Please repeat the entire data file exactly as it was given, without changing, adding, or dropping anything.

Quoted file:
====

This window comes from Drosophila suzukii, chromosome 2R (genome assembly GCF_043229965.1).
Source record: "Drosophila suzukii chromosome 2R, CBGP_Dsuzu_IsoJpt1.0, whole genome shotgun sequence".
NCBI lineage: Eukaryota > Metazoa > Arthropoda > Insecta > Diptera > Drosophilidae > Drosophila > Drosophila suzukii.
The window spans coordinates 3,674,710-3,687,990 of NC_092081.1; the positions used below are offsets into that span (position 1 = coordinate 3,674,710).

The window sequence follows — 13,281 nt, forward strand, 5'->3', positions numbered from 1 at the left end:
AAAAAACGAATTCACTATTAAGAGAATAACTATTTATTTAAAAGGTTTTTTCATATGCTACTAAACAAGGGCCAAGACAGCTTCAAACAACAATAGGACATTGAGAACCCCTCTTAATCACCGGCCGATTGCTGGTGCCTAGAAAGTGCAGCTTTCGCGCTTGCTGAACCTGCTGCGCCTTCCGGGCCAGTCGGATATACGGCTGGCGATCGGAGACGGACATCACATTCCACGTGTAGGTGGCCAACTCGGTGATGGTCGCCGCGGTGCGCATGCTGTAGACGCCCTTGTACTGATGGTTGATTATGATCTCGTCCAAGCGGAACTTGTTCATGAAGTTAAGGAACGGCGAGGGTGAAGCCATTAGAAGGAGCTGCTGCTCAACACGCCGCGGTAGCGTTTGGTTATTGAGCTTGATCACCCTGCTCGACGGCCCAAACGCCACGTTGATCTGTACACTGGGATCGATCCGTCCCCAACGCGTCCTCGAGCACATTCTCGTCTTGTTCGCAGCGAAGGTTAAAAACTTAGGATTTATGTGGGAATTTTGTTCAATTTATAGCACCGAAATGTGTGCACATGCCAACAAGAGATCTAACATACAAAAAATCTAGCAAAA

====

This window comes from Drosophila suzukii, chromosome 2R (genome assembly GCF_043229965.1).
Source record: "Drosophila suzukii chromosome 2R, CBGP_Dsuzu_IsoJpt1.0, whole genome shotgun sequence".
NCBI lineage: Eukaryota > Metazoa > Arthropoda > Insecta > Diptera > Drosophilidae > Drosophila > Drosophila suzukii.
The window spans coordinates 3,674,710-3,687,990 of NC_092081.1; the positions used below are offsets into that span (position 1 = coordinate 3,674,710).

The window sequence follows — 13,281 nt, forward strand, 5'->3', positions numbered from 1 at the left end:
AAAAAACGAATTCACTATTAAGAGAATAACTATTTATTTAAAAGGTTTTTTCATATGCTACTAAACAAGGGCCAAGACAGCTTCAAACAACAATAGGACATTGAGAACCCCTCTTAATCACCGGCCGATTGCTGGTGCCTAGAAAGTGCAGCTTTCGCGCTTGCTGAACCTGCTGCGCCTTCCGGGCCAGTCGGATATACGGCTGGCGATCGGAGACGGACATCACATTCCACGTGTAGGTGGCCAACTCGGTGATGGTCGCCGCGGTGCGCATGCTGTAGACGCCCTTGTACTGATGGTTGATTATGATCTCGTCCAAGCGGAACTTGTTCATGAAGTTAAGGAACGGCGAGGGTGAAGCCATTAGAAGGAGCTGCTGCTCAACACGCCGCGGTAGCGTTTGGTTATTGAGCTTGATCACCCTGCTCGACGGCCCAAACGCCACGTTGATCTGTACACTGGGATCGATCCGTCCCCAACGCGTCCTCGAGCACATTCTCGTCTTGTTCGCAGCGAAGGTTAAAAACTTAGGATTTATGTGGGAATTTTGTTCAATTTATAGCACCGAAATGTGTGCACATGCCAACAAGAGATCTAACATACAAAAAATCTAGCAAAA